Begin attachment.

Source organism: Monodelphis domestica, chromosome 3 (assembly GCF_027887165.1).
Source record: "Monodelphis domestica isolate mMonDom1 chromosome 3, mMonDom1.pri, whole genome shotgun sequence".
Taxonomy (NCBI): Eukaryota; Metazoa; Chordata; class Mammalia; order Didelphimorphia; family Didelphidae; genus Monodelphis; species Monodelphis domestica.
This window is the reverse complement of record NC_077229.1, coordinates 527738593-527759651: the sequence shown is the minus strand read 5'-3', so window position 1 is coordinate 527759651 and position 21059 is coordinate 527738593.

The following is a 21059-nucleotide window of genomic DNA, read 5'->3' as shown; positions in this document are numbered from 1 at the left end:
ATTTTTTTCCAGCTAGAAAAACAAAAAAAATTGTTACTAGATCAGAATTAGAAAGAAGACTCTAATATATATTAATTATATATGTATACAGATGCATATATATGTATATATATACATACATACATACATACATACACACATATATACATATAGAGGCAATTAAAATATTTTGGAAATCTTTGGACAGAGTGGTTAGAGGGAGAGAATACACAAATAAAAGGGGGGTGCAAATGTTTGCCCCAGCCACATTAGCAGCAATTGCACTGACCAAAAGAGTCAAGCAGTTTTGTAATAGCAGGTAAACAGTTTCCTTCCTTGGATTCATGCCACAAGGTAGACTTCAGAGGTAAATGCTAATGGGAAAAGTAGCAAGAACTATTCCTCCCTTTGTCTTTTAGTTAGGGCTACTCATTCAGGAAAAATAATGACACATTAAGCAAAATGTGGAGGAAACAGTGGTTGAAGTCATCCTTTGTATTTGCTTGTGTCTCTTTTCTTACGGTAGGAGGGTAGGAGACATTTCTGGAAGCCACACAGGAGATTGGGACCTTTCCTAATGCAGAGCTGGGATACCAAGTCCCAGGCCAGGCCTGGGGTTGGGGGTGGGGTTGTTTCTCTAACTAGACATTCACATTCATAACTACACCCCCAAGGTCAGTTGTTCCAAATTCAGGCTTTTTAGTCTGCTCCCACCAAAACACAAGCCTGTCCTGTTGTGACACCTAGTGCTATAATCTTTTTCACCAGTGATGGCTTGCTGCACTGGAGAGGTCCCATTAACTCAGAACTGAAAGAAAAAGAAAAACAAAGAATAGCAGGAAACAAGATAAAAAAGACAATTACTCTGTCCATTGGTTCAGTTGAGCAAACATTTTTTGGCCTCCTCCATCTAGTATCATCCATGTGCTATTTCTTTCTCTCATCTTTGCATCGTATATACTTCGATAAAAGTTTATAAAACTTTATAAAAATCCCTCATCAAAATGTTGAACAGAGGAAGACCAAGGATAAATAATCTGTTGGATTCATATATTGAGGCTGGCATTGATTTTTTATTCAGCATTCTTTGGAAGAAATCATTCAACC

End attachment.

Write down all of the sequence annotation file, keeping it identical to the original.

Source organism: Monodelphis domestica, chromosome 3 (assembly GCF_027887165.1).
Source record: "Monodelphis domestica isolate mMonDom1 chromosome 3, mMonDom1.pri, whole genome shotgun sequence".
Taxonomy (NCBI): Eukaryota; Metazoa; Chordata; class Mammalia; order Didelphimorphia; family Didelphidae; genus Monodelphis; species Monodelphis domestica.
This window is the reverse complement of record NC_077229.1, coordinates 527738593-527759651: the sequence shown is the minus strand read 5'-3', so window position 1 is coordinate 527759651 and position 21059 is coordinate 527738593.

The following is a 21059-nucleotide window of genomic DNA, read 5'->3' as shown; positions in this document are numbered from 1 at the left end:
ATTTTTTTCCAGCTAGAAAAACAAAAAAAATTGTTACTAGATCAGAATTAGAAAGAAGACTCTAATATATATTAATTATATATGTATACAGATGCATATATATGTATATATATACATACATACATACATACATACACACATATATACATATAGAGGCAATTAAAATATTTTGGAAATCTTTGGACAGAGTGGTTAGAGGGAGAGAATACACAAATAAAAGGGGGGTGCAAATGTTTGCCCCAGCCACATTAGCAGCAATTGCACTGACCAAAAGAGTCAAGCAGTTTTGTAATAGCAGGTAAACAGTTTCCTTCCTTGGATTCATGCCACAAGGTAGACTTCAGAGGTAAATGCTAATGGGAAAAGTAGCAAGAACTATTCCTCCCTTTGTCTTTTAGTTAGGGCTACTCATTCAGGAAAAATAATGACACATTAAGCAAAATGTGGAGGAAACAGTGGTTGAAGTCATCCTTTGTATTTGCTTGTGTCTCTTTTCTTACGGTAGGAGGGTAGGAGACATTTCTGGAAGCCACACAGGAGATTGGGACCTTTCCTAATGCAGAGCTGGGATACCAAGTCCCAGGCCAGGCCTGGGGTTGGGGGTGGGGTTGTTTCTCTAACTAGACATTCACATTCATAACTACACCCCCAAGGTCAGTTGTTCCAAATTCAGGCTTTTTAGTCTGCTCCCACCAAAACACAAGCCTGTCCTGTTGTGACACCTAGTGCTATAATCTTTTTCACCAGTGATGGCTTGCTGCACTGGAGAGGTCCCATTAACTCAGAACTGAAAGAAAAAGAAAAACAAAGAATAGCAGGAAACAAGATAAAAAAGACAATTACTCTGTCCATTGGTTCAGTTGAGCAAACATTTTTTGGCCTCCTCCATCTAGTATCATCCATGTGCTATTTCTTTCTCTCATCTTTGCATCGTATATACTTCGATAAAAGTTTATAAAACTTTATAAAAATCCCTCATCAAAATGTTGAACAGAGGAAGACCAAGGATAAATAATCTGTTGGATTCATATATTGAGGCTGGCATTGATTTTTTATTCAGCATTCTTTGGAAGAAATCATTCAACC